Why The End Of The INF Treaty Will Not Start A New Arms Race
MOON OF ALABAMA
Yesterday (August 2), the U.S. left the Intermediate-Range Nuclear Forces (INF) treaty. The end of this and other treaties that eliminated or restricted the deployment of nuclear systems is seen by some as the beginning of a news arms race:
William J. Perry – @SecDef19 – 7:37 PM · Aug 2, 2019The U.S. withdrawal from the INF Treaty today deals a great blow to nuclear arms control and global security, we are sleepwalking into a new arms race.
The former Secretary of Defense is wrong. The race will not happen because Russia (and China) won’t run. Or said differently, they already won.
To understand why that is the case we have to look at the history if the nuclear treaties and their demise.
In 1976 the Soviet Union started to deploy nuclear armed SS-20 (RSD-10 Pioneer) intermediate range missiles in Europe. The west-Europeans, especially Germany, feared that these missiles would decouple the U.S. from western Europe. The Soviet Union might tell the U.S. that it would not use its intercontinental nuclear missiles against the U.S. mainland as long as the U.S. would not fire its intercontinental missiles into the Soviet Union. It could then use the SS-20 to attack NATO in Europe while the U.S. would refrain from nuclear counter strikes on the Soviet Union. Europe would become a nuclear battle field while the U.S. and the Soviet Union would be left untouched.
The German chancellor Helmut Schmidt urged the U.S. to station nuclear armed intermediate range missiles in western Europe to press the Soviets to eliminate the SS-20. In 1979 NATO made the double track decision. It would deploy U.S. made Pershing II missiles in Europe and at the same time offer the Soviet Union a treaty to ban all such intermediate range weapons. The effort was successful.
The 1987 Intermediate-Range Nuclear Forces Treaty (INF) between the U.S. and the Soviet Union (later Russia) banned all of the two countries’ land-based ballistic missiles, cruise missiles, and missile launchers with ranges of 500 to 5,500 kilometers (310-3,420 mi). All SS-20 and Pershing II missiles were withdrawn and destroyed. A nuclear war in Europe became less likely.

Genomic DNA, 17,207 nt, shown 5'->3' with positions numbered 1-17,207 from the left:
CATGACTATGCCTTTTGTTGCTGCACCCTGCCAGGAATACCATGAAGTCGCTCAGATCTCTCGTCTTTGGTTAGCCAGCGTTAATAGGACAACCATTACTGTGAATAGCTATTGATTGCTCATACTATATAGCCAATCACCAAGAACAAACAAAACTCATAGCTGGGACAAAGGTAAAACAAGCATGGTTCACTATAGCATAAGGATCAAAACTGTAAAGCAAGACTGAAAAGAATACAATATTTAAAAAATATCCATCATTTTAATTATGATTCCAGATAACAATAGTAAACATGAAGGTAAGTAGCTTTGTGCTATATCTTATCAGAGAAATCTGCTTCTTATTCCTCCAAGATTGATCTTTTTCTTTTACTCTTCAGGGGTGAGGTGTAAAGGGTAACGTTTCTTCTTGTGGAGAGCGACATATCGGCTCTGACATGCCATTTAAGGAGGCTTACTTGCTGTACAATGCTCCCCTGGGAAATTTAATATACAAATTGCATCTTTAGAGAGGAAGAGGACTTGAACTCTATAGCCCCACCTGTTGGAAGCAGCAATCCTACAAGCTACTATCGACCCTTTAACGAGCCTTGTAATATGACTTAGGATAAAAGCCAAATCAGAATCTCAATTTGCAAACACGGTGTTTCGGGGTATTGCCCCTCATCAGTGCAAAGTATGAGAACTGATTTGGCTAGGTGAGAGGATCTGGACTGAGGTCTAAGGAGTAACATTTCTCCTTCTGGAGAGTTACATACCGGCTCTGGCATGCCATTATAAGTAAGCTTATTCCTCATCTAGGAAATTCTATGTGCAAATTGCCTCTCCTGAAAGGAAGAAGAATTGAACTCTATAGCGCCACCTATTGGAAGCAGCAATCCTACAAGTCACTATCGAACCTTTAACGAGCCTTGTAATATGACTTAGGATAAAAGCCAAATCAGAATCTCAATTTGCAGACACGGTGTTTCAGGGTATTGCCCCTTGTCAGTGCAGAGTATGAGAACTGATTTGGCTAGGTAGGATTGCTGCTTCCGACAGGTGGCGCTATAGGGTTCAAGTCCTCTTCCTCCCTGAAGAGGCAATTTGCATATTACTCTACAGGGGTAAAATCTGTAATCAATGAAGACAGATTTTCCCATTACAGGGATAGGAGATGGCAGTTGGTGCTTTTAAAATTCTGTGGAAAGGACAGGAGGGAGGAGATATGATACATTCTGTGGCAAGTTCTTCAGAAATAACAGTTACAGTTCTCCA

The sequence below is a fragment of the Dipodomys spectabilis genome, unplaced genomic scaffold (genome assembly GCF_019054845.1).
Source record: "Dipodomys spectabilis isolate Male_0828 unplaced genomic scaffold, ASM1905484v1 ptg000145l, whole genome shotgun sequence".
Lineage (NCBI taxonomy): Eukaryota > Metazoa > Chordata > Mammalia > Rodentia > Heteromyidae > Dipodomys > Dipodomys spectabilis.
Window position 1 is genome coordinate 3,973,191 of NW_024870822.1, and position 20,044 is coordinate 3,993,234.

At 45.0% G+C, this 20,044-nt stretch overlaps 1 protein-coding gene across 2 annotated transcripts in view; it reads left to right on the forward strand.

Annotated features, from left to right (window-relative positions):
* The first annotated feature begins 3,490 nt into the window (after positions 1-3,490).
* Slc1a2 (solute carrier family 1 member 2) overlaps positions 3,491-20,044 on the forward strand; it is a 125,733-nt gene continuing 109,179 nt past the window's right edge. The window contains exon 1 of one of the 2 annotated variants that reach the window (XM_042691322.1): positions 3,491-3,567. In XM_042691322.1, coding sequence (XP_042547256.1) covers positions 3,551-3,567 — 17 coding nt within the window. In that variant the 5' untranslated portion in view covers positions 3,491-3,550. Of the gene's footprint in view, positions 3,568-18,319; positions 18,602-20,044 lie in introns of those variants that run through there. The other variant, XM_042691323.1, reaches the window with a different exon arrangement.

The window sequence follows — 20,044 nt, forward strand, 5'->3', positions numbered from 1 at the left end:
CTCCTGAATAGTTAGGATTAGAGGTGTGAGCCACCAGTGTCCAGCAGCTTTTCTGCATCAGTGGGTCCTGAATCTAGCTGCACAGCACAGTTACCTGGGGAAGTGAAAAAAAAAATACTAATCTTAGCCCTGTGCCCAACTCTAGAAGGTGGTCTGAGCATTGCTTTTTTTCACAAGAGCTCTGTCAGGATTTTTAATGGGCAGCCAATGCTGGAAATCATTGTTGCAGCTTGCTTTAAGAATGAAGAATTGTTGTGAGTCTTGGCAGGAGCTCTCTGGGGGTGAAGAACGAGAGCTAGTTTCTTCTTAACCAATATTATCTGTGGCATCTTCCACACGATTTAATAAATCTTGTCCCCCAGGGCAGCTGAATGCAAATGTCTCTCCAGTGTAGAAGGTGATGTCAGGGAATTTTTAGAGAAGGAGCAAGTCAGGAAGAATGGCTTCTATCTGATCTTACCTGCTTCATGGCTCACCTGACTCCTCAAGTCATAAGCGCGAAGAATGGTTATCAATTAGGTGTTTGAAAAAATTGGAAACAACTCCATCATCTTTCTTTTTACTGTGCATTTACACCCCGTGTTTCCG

Another successful treaty was the 1972 Anti-Ballistic Missile Treaty. It prohibited both sides from deploying more than one ABM system. It was necessary because the side that thought it had a working anti-ballistic missile defense could launch a massive first strike on the other side, destroy most of its forces, and defend itself against the smaller retaliation strike that would follow. Both sides were better off with prohibiting ABM in general and to rely on Mutually Assured Destruction (MAD) for the prevention of a nuclear war.
In June 2002 U.S. President George W. Bush, under the influence of one John Bolton, withdrew from the ABM treaty which led to its termination. The U.S. deployed ABM system in Alaska and California but during tests the systems proved to be unreliable.
The U.S. claimed at that time that ABM was needed to defend against nuclear missiles from North Korea and Iran. That was always obvious nonsense. At that time North Korea had no missile that could reach the United States and Iran has no nukes and limits the range of its missiles to 2,000 kilometer.
Russia saw the U.S. step as an attempt to achieve a first strike capability against it. It immediately started the development of new system that would make the U.S. anti-missile defense irrelevant.